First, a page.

On separatism

<< No 6 (239), 13 February 2017 >>

♦  Political prisoner complains to the Constitutional Court over Article in the Criminal Code   ♦

Rafis KASHAPOV, head of the All-Tatar Public Centre in Naberezhnye Chelny [Tatarstan’s second largest city], has lodged a complaint with Russia’s Constitutional Court over Article 280.1 of the Russian Criminal Code. This article defines incitement to separatism as a criminal act, even if it includes no incitement to violence.

Internet daily Grani.ru, quoting the daily Vedomosti business newspaper, reported Kashapov’s lawyer Ramil Akhmetgaliev as announcing that the complaint had been lodged.

Article 280.1 of the Criminal Code entered into force in May 2014. So far, six people have been convicted under this article, one of whom has been consigned to compulsory [medical] treatment. Akhmetgaliev said that all six cases are included in the complaint.

Kashapov’s complaint argues that these six cases show that the courts are enforcing this article of the Criminal Code in a way that makes possible the prosecution of people for non-violent statements. Essentially, Kashapov argues, this results in a ban on any discussion of Russia’s territorial integrity. This in turn does not meet the legal requirement that restrictions that are imposed should be both necessary and proportional. The text of the appeal argues that public criticism plays an important role in a democratic society and does not pose a danger to the public interest, even if it offends certain specific individuals.

Kashapov has also made an application to the European Court of Human Rights, as has Darya Polyudova, an activist from Krasnodar who was convicted under the same article. It is likely that the two complaints will be considered together.

Kashapov was arrested in December 2014 for posting four messages on the Internet in which he criticised Russia’s annexation of Crimea and aggression in Eastern Ukraine. On 15 September 2015, Judge Dan Shakurov of Naberezhnye Chelny city court sentenced the civic activist to three years in a general labour colony under Article 282.1 of the Criminal Code (“inciting hatred or enmity”) and Article 280.1.2 (“public calls for separatism made over the Internet”). This was the first time a Russian court had handed down a judgement under Article 280.1 on “separatism.”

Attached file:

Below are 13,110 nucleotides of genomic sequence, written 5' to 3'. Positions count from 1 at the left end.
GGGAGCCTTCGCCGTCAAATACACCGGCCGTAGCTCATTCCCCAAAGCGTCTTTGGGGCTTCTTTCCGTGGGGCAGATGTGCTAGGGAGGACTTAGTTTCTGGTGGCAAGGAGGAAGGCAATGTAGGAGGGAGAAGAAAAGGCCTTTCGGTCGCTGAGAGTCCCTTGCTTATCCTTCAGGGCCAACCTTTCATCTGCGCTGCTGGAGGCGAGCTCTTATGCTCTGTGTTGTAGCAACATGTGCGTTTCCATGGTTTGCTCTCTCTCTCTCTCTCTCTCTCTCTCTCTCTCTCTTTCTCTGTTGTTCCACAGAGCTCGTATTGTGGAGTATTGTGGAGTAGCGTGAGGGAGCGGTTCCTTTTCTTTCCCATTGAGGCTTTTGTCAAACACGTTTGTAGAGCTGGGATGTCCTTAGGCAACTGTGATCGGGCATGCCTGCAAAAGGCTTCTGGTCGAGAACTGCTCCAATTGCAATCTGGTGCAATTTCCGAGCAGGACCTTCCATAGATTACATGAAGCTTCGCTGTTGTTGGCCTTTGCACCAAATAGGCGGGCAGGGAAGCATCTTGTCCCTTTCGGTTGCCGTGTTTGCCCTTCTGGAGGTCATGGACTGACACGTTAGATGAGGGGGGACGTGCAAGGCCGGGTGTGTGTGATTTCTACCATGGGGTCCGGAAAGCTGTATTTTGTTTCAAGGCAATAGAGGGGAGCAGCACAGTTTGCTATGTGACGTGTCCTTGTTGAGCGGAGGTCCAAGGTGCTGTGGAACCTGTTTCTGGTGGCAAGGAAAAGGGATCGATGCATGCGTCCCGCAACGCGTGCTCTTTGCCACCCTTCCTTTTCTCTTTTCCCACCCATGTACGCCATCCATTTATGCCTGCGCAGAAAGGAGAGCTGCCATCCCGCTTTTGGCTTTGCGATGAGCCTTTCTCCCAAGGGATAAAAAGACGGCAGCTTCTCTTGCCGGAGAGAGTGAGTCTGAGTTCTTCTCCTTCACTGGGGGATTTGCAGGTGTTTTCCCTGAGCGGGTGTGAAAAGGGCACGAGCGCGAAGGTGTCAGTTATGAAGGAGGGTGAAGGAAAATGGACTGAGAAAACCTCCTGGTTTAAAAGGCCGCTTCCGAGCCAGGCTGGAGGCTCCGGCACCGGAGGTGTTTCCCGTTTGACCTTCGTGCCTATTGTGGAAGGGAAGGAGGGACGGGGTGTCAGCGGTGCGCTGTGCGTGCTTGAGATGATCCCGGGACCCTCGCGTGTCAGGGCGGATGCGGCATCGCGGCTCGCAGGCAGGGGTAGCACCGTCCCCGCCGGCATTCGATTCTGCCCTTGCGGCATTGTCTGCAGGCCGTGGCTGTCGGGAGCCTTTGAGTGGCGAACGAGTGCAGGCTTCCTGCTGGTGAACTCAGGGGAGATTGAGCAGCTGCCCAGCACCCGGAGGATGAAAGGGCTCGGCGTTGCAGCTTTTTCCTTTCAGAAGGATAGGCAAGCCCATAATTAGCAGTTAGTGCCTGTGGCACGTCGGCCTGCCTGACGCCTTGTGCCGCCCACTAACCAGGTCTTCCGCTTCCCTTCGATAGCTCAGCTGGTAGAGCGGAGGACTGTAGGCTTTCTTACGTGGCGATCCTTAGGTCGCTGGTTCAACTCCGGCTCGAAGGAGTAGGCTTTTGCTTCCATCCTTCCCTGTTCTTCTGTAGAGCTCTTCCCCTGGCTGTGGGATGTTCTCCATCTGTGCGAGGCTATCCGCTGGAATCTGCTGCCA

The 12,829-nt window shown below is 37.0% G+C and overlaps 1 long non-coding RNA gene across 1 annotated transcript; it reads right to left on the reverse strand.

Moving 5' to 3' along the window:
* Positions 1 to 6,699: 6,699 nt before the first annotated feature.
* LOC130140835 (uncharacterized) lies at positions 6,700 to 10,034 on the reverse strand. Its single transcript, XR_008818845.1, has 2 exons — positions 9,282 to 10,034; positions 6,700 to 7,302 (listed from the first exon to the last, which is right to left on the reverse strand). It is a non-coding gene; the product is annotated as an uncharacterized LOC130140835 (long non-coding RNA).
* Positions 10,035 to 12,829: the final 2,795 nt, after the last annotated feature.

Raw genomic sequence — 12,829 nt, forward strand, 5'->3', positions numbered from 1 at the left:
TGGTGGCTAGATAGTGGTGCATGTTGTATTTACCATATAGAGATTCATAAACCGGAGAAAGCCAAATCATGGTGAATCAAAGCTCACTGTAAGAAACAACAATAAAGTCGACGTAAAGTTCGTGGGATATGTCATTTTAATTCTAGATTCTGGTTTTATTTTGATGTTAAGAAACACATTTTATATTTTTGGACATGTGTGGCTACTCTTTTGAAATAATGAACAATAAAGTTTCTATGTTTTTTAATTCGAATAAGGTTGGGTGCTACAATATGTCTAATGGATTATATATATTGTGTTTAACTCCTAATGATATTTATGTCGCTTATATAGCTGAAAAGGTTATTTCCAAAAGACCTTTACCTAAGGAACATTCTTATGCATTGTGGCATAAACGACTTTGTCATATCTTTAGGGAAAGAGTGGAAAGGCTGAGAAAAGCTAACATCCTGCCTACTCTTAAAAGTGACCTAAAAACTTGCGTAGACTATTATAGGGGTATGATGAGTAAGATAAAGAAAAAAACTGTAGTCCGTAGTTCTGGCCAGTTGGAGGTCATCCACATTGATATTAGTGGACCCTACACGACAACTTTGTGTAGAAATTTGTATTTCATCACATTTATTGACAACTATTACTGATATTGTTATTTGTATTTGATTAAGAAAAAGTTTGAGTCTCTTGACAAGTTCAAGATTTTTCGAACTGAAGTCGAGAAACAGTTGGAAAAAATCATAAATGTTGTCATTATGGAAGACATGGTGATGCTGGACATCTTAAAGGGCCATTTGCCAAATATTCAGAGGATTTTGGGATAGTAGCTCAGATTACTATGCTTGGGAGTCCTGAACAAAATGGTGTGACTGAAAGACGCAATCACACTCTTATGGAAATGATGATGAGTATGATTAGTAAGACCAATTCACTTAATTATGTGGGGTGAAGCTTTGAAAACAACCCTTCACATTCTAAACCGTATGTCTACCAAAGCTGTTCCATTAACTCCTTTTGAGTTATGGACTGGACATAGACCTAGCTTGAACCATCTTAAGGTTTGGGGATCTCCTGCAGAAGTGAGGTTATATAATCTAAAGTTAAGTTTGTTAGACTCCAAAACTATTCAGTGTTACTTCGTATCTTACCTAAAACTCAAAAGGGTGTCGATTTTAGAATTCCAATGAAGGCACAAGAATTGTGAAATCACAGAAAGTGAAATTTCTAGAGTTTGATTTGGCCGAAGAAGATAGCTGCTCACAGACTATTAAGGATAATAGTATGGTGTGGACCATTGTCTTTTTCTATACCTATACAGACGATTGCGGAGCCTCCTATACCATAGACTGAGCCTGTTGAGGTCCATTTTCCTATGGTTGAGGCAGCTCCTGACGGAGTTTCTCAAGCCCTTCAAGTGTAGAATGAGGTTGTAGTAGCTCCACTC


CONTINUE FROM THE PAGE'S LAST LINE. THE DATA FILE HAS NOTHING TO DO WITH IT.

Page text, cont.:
Kashapov did not deny posting the items on the Internet. He did however deny that this constituted a criminal act. Speaking at the end of his trial, he asserted that “the case has been completely fabricated by the FSB.”

On 13 November, Tatarstan’s Supreme Court upheld the judgment of the lower court in the main but removed one additional punishment that had been imposed on Kashapov, that is, a two-year ban on the use of social networks after he is released from the colony.

Translated by Elizabeth Teague
HRO.org  26 January 2017
See April 2015 Amnesty report about Kashapov.

Memorial  has recognised Rafis Kashapov as a political prisoner.

Advertisements